Disclaimer: I don't interpret other people's dreams, but some dream motifs and characters are dreamt by many, many people, and I sometimes
recognize those motifs and characters. I can tell you what several of the people who have dreamt dreams like yours have thought about their dreams,
but only you can decide whether that has anything to do with your personal dream.
Your stone circle as a mandala
Mandalas usually have strong symmetry about their center, often built up from concentric circular and square elements. These are Tibetan examples,
Yours has a frankly asymmetric, but still harmonious, element, namely the empty bench. So, that's very interesting. It stands out "like a sore
thumb," especially against the stark simplicity of your mandala.
There is a rich literature of the mandala as a generic image of wholeness and completion, and especially in the spiritual and psychological senses.
There's no way that I could summarize that in a webboard posting.
Overall structure of your dream
I think you have dreamt the "poster child" of the so-called "big dreams" (searchable as big dream Jung
), The Familiar House (not a standard
name). It was an important dream for Jung's own personal and professional development when he dreamt it. It was something that he amplified in real
life by actually building his own "dream" house; really "built" it, his hobby was stonemasonry.
The usual form of the Familiar House dreamset is three vertical levels of a house, an upstairs or attic, a main floor, and a basement. The usual plot
is to explore the house, and little "happens" in the dream. Sometimes the dreamer find things when exploring (for example, Jung found a chamber, a
"fourth level," underneath the basement), or maybe the dreamer meets people (or not, as in your case), but usually very tame stuff.
Identifying motifs is sort of like fingerprint identification: you look for points of similarity. That you have "opened up" the usual dreamset (with
maybe your town as somebody else's upper floor, and your stone cicle as somebody else's basement) doesn't seem essential to me. You have kept the
overall structure (especially the three vertical levels, the feeling of familiarity, of it being your space to wander through as you wish, the lack of
"plot" beyond looking around).
So what does the house "represent?" Well, this is symbolic thought, so it isn't one-for-one.
(Umm, I wonder about people who imagine that the brain has nothing better to do than to send itself obscurely coded messages. Dream is thought... much
like any other thought, except that these thoughts aren't in the form of words or literal imagery. A big dream takes the form it does because what it
has to say cannot be expressed as well in prosaic words.)
The house (or in your case, the house, the town above, and the glade below) seems to be both, equally at the same time, your life (in the sense of
biography, the whole thing, including perhaps your ancestral roots and extending forward to your progeny, in ascending order, low to high: past,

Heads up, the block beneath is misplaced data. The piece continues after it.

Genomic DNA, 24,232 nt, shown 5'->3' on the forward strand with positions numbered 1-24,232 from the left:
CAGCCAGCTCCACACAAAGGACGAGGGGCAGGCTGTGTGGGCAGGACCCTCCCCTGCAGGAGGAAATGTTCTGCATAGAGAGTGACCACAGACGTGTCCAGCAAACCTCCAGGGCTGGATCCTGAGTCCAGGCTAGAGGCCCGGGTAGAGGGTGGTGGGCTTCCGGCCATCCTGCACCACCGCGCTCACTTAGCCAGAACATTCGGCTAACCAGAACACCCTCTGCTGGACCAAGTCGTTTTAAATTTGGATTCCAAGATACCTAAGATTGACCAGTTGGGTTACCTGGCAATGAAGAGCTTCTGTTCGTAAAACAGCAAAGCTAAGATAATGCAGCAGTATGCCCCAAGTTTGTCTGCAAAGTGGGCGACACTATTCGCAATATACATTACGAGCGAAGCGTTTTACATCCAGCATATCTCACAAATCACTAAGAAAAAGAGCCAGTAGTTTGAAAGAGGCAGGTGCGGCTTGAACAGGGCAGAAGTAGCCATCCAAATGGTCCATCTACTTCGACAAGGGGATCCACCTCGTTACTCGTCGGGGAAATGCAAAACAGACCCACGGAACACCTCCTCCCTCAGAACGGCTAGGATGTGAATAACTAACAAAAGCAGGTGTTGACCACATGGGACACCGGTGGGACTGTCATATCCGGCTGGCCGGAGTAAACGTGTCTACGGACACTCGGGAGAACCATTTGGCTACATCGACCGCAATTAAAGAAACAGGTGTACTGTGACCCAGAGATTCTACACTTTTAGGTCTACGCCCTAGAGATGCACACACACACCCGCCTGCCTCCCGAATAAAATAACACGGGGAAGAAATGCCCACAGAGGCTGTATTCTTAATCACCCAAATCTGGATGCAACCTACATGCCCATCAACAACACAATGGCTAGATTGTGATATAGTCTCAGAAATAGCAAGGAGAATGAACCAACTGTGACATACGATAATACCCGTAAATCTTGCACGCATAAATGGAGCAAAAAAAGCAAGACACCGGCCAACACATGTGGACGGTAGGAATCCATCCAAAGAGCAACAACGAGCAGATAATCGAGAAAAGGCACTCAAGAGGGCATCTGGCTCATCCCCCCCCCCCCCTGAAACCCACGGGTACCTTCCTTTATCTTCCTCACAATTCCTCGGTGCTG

present, and future) and your mind (in ascending order: the unconscious parts, the parts of which you are conscious, and a more developed
consciousness perhaps, not yet fully realized).
Putting the two together
The conspicuously placed empty bench has a fairly surface point as an implicit invitation to the waking self to join the rest of the self. Interesting
that you don't do so in the dream, but do think it is something you will do someday. Consider yourself invited.
Following the biography thread of symbolism, the same empty bench image is fairly surface for re-examining what past factors place you where you are
today. Maybe that's something to do before you charge off "into town" (your future).
In one sense, that's painfully obvious advice, but then again, you didn't accept the invitation in the dream, did you? So, obvious or not, maybe
it's worth saying aloud.
Your current life situation
Like just about everybody else, at all times, there are things going on in your life right now. So is this dream "about" those things? I doubt it.
"Big dreams" generally are about the big picture, the human situation more than the specifically personal and immediate situation. That's one
reason why so many people dream such similar big dreams, despite being in such dissimilar situations.
On the other hand, if you feel especially harried lately, or felt the loss of this particular relationship more keenly than other losses, then that
may affect the timing of the dream - why you had this dream now
, rather than last year, say.
But if the dream is offering "advice" at all, then it is very general, and somewhat "timeless" advice. And it is advice about what you share with
all humanity (lol, maybe all mammalia), not how you personally ought to manage your current workload or organize your love life in this specific
Hope that is of some use to you. There is a good chance, by the way, that you will still be thinking about this dream years from now (other people
have). So, hang onto things like your drawing, and anything else you may have written about the dream. They may come in handy down the road when you
re-re-think all the ways that this simple dream could bear on the evolving facts of your life and understanding of your siutation.
[edit on 20-3-2010 by eight bits]